I have about 70 pages about Epoc and Psion PDAs in my Epoc directory.
My older computer material is mostly about palmtop computers, especially older models, in the palmtop directory.
An old directory contains about 20 manuals, about 3 MB of PDF, for the 68000 based Applix DIY computer with a pre-emptive multitasking operating system and many utilities in EPROM. It was designed by Andrew Morton during the 1980s. I had a lot of fun with that, and got a lot of work done using it.
Finally, this computer directory has a jumble of minor general comments, and complaints, that wouldn't fit elsewhere.
I store virtually all my critical information and programs on Psion brand Epoc based pocket organisers.
I avoid replacing my increasingly obsolete Windows computers each time a faster one appears. These days, I think Windows has negative utility. Modern computers offer a lot of bloated "do everything" programs, often at considerable expense. Instead of increasing my productivity, I now think they tend to slow me down as I waste time trying to understand how to best use them and fine tune them.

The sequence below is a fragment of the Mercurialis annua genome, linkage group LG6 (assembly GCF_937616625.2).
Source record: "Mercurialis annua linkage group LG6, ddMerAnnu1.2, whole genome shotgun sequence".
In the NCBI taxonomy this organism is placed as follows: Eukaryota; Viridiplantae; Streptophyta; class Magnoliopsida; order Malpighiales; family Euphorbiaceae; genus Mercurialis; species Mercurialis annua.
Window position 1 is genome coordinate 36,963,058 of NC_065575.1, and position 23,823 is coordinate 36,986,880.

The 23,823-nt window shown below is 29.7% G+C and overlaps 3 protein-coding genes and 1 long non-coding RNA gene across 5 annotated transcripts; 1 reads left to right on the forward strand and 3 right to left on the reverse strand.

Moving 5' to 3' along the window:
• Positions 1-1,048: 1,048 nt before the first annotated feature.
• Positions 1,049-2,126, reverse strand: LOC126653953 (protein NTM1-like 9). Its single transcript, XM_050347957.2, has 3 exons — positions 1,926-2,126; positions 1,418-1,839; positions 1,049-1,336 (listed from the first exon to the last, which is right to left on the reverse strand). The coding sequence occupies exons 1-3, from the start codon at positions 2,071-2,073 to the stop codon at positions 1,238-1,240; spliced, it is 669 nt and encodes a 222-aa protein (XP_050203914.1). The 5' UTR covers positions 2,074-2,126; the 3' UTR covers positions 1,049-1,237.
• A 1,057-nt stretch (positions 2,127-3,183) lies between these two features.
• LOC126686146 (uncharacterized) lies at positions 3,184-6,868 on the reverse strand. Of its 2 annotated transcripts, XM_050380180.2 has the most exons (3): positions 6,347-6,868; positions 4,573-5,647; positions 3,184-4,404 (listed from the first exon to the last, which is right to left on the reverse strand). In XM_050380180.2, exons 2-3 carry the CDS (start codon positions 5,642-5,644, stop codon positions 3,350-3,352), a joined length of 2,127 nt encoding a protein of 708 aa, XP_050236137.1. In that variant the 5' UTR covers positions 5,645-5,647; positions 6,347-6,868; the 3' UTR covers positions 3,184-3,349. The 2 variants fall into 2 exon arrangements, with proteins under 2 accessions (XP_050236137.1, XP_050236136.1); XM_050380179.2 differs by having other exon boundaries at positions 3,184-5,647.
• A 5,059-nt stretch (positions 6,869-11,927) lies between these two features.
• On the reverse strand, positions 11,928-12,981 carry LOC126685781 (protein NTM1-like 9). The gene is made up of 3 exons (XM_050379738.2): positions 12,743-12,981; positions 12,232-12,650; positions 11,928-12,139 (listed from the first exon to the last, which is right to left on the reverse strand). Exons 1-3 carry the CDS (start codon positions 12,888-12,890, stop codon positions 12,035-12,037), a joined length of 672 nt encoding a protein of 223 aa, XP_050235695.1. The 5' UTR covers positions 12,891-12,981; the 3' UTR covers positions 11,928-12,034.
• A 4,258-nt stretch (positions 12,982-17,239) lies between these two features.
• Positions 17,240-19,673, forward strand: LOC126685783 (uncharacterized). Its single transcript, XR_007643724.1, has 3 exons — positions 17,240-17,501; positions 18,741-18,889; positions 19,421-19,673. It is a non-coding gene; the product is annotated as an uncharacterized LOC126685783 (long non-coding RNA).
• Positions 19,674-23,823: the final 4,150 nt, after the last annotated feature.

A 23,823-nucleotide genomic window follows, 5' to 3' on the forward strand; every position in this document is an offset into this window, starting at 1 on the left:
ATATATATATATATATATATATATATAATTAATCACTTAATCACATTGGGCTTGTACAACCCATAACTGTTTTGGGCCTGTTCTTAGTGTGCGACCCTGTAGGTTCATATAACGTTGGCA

About all I use my PC for is web surfing, email, and text editing, and that is mostly for access to the larger display and keyboard. The web, email, and text editing all use very simple ASCII text formats, that are described by international standards. They don't use proprietary formats. You don't need to use a Windows PC for that. Any sort of computer can handle standard formats.
What is the point of all your computing power sitting on a desk someplace else? You need to carry computing power with you, and have easy connection back to your base. Pocket computers are starting to offer possibilities far beyond what was available when I got my first Sharp PC3100 back in 1991. My favourite computers are small ones, and the directory above lists some I started using back in 1991.
My idea of essentials in a computer:
- Instant On
- Switch on and use it instantly, with no boot period. All PDAs do this. Other computers just don't get the idea.
- A keyboard I can use for extensive typing. I need to enter information, not just look it up. So neither Palm nor PocketPC organisers work.
- Stand Alone
- Operate for extended periods away from home base, while on holidays or travelling, away from power supplies, away from a PC. Must replace a PC for months at a time.
- Text Oriented
- I manipulate, search and format lots of text and data while I travel. Just having an organiser isn't sufficient. It has to handle most of what a desktop computer can handle.
- Printing Facilities
- A weak point of all PDAs. I want to print complete copy ready publications, with all the layout and indexes included, without needing a PC.
- Desktop Replacement
- Must be able to handle your computing needs for long periods. Needs most of the applications I'd normally use on a PC.